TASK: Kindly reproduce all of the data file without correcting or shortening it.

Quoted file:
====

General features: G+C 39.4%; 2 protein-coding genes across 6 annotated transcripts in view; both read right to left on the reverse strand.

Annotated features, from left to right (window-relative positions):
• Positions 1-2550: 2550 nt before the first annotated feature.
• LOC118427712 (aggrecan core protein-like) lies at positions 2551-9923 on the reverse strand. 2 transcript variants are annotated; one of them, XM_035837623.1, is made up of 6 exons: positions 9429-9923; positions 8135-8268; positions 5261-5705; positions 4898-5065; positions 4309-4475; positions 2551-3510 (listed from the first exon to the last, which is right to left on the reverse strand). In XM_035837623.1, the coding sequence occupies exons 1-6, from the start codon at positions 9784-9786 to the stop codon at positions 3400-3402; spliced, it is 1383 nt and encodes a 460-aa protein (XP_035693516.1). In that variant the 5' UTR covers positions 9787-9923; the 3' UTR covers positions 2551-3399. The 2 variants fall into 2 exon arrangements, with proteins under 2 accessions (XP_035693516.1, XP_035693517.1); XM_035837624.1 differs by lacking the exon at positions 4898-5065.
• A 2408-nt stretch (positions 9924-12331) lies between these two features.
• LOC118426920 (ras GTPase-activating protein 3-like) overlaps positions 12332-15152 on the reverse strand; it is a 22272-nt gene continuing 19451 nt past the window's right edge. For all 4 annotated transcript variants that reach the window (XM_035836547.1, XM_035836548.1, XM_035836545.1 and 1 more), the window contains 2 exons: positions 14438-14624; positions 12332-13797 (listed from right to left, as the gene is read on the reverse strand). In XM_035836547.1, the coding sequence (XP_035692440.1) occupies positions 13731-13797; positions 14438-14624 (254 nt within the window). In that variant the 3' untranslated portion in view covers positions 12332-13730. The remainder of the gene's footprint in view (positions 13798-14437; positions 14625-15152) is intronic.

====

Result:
General features: G+C 39.4%; 2 protein-coding genes across 6 annotated transcripts in view; both read right to left on the reverse strand.

Annotated features, from left to right (window-relative positions):
• Positions 1-2550: 2550 nt before the first annotated feature.
• LOC118427712 (aggrecan core protein-like) lies at positions 2551-9923 on the reverse strand. 2 transcript variants are annotated; one of them, XM_035837623.1, is made up of 6 exons: positions 9429-9923; positions 8135-8268; positions 5261-5705; positions 4898-5065; positions 4309-4475; positions 2551-3510 (listed from the first exon to the last, which is right to left on the reverse strand). In XM_035837623.1, the coding sequence occupies exons 1-6, from the start codon at positions 9784-9786 to the stop codon at positions 3400-3402; spliced, it is 1383 nt and encodes a 460-aa protein (XP_035693516.1). In that variant the 5' UTR covers positions 9787-9923; the 3' UTR covers positions 2551-3399. The 2 variants fall into 2 exon arrangements, with proteins under 2 accessions (XP_035693516.1, XP_035693517.1); XM_035837624.1 differs by lacking the exon at positions 4898-5065.
• A 2408-nt stretch (positions 9924-12331) lies between these two features.
• LOC118426920 (ras GTPase-activating protein 3-like) overlaps positions 12332-15152 on the reverse strand; it is a 22272-nt gene continuing 19451 nt past the window's right edge. For all 4 annotated transcript variants that reach the window (XM_035836547.1, XM_035836548.1, XM_035836545.1 and 1 more), the window contains 2 exons: positions 14438-14624; positions 12332-13797 (listed from right to left, as the gene is read on the reverse strand). In XM_035836547.1, the coding sequence (XP_035692440.1) occupies positions 13731-13797; positions 14438-14624 (254 nt within the window). In that variant the 3' untranslated portion in view covers positions 12332-13730. The remainder of the gene's footprint in view (positions 13798-14437; positions 14625-15152) is intronic.